Employment in Western Europe and the Balanced Labour Market Act
The laws covering employment and employees in Western Europe are many and multifaceted. If you work in the Netherlands, it is important to be aware of Dutch labor laws and to know what effects they may have on you and your employment contract. The European Union has some of the most attractive employee benefits in the world and the Dutch labor law system is particularly protective of employees. As of 2020, new legislation has been adopted to bring balance to the Dutch labor market, with new laws that aim to reduce the gap in legal protections and financial compensation for fixed-term (temporary) and indefinite-term (permanent) contract employees.
Balanced Labour Market Act
Effective January 1, 2020, there is a series of new laws and regulations in the Netherlands aimed at bringing the Dutch labor market into balance. The package of measures, collectively known as the Balanced Labour Market Act (Wet Arbeidsmarkt in Balans or WAB), was introduced as part of an effort to address the growing trend of temporary, contract employment in the Netherlands, which has been accompanied by lower rates of permanent employment contracts. The law was accepted by the House of Parliament and the House of Representatives in May 2019 and seeks to encourage employers to offer longer-term or permanent employment contracts by reducing the differences in costs and risks associated with permanent and flexible employment. The measures included in the WAB include, among other things, additional termination grounds, changes to transition payments and the extension of duration of successive fixed-term contracts.
Under the previous law, there were eight limited grounds for dismissal (a-h grounds), on which an employer in the Netherlands could base a request for dismissal from employment. Some examples of these grounds included unsatisfactory performance and a damaged working relationship. Under the WAB, there is a new cumulative ground for dismissal (i-ground). Basically, employers are now able to base a request for dismissal on a combination of grounds, which would not be sufficient grounds for dismissal on their own. While the expected outcome of this law is that it will be easier for employers to terminate employment agreements, the trade-off is that if the court terminates employment based on this cumulative ground, it may award the employee an additional severance payment on top of the required transition payment.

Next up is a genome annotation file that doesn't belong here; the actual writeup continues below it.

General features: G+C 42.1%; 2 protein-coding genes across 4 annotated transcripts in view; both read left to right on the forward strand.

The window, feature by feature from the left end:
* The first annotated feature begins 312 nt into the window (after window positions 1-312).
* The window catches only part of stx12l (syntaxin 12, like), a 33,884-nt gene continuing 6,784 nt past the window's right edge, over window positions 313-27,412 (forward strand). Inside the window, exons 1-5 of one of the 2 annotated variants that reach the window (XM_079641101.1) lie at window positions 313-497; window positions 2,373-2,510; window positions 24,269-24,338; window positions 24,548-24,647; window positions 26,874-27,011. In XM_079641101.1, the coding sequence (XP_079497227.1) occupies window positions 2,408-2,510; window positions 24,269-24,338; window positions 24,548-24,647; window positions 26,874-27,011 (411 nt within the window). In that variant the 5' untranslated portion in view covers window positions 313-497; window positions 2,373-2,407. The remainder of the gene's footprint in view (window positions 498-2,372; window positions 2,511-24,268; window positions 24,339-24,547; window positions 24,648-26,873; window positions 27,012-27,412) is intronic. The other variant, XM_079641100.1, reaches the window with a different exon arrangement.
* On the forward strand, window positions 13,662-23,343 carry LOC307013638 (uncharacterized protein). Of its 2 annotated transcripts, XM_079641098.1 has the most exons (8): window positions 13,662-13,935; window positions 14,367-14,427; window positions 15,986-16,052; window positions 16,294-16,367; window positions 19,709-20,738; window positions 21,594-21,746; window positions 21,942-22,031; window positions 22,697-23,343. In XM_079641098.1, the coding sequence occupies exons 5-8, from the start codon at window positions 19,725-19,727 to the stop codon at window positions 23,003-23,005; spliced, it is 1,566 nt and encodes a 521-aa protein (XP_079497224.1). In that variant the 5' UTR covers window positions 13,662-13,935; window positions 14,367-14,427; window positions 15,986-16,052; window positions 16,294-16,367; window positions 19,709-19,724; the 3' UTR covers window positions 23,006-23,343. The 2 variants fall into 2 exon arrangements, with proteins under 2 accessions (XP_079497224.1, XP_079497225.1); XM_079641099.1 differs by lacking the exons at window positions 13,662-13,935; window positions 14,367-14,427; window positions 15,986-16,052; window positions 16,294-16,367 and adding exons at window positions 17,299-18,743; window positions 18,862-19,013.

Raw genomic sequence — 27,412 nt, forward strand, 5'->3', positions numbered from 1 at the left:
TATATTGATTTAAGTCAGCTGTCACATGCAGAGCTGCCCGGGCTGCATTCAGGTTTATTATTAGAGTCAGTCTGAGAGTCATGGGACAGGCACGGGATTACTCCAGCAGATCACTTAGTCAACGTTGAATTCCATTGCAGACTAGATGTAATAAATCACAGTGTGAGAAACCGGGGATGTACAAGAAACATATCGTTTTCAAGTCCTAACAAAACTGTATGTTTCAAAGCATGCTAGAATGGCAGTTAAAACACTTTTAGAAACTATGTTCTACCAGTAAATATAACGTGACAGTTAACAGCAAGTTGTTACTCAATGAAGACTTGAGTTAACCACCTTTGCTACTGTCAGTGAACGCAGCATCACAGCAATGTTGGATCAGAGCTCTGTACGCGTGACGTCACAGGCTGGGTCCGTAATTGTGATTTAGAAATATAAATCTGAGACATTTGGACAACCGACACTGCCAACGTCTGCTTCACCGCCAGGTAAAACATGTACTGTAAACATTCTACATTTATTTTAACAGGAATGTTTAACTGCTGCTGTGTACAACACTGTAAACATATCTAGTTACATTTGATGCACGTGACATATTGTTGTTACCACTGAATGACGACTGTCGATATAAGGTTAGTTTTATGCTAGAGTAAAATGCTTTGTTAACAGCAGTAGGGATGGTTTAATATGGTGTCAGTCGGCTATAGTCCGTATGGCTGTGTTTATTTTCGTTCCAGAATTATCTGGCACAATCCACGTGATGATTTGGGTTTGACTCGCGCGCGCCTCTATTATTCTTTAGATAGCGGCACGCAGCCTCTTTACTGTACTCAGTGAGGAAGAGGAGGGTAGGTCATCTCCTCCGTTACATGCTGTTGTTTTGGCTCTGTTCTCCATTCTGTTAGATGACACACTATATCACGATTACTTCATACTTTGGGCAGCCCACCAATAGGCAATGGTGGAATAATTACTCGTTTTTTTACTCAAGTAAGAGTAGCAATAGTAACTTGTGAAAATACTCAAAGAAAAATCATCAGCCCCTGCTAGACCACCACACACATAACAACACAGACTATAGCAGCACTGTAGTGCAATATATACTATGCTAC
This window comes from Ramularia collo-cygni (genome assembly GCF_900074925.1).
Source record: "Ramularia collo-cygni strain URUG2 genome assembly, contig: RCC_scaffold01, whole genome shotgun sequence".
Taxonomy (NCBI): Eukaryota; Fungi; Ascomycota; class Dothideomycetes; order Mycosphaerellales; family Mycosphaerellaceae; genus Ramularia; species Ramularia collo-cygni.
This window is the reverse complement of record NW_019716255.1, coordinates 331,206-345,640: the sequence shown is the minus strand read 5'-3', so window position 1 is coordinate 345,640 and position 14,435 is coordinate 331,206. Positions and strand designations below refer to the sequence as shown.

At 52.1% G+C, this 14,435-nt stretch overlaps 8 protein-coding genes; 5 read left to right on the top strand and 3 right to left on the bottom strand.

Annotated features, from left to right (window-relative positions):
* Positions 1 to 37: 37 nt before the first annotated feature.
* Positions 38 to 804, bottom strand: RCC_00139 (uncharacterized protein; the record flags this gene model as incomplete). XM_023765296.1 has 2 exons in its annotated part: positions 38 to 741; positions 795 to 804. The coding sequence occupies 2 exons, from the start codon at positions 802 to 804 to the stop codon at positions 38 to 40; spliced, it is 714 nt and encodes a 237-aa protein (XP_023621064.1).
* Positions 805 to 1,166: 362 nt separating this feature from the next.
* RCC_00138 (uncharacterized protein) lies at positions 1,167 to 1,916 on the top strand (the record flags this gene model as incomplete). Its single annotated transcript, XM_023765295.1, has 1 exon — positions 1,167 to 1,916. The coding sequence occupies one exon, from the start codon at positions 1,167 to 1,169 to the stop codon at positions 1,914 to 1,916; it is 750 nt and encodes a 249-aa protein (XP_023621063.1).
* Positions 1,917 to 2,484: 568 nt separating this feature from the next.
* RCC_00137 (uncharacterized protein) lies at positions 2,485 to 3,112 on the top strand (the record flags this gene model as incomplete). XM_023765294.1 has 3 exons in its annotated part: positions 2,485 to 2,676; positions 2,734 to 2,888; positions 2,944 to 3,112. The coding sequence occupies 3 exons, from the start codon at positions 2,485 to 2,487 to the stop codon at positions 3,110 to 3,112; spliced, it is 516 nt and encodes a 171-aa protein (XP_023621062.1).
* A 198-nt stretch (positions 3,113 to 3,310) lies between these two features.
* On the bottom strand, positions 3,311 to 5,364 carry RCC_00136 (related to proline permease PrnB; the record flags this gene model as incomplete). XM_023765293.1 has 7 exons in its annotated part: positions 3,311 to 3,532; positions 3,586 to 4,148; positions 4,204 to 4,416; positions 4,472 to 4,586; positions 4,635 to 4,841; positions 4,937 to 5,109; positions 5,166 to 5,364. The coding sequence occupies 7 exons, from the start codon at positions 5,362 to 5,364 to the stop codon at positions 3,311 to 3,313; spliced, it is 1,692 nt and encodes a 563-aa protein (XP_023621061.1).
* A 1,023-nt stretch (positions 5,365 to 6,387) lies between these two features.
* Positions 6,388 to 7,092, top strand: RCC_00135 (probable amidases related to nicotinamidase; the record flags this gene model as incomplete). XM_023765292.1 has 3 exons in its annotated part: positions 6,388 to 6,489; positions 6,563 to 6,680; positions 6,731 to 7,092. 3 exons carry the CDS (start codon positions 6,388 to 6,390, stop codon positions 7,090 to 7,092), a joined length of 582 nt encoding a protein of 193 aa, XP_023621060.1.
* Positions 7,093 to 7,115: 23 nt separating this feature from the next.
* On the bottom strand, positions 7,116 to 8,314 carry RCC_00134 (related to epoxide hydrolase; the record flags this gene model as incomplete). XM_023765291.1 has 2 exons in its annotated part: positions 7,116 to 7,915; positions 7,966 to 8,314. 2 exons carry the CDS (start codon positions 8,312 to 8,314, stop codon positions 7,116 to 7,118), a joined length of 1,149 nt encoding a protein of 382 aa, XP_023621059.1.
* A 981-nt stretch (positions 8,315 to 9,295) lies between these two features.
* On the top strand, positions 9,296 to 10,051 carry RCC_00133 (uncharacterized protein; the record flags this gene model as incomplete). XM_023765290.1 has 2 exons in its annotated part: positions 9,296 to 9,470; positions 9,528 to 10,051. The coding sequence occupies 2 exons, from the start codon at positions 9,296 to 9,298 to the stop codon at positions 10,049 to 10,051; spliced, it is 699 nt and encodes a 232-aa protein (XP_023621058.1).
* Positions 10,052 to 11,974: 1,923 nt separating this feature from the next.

Prior to the WAB, only employees who were employed for at least two years were entitled to a transition payment, depending on the reason for termination. Under the WAB, employees in the Netherlands are now entitled to a transition payment from day one, including during any probationary period. The method of calculating the transition payment has also changed. The transition payment due is based on one-third of the employee’s monthly salary for each year of employment, regardless of the number of years of employment. That means there is no longer any differentiation between the first 10 years of employment and the period afterwards. For partially worked years, the transition payment is pro-rated.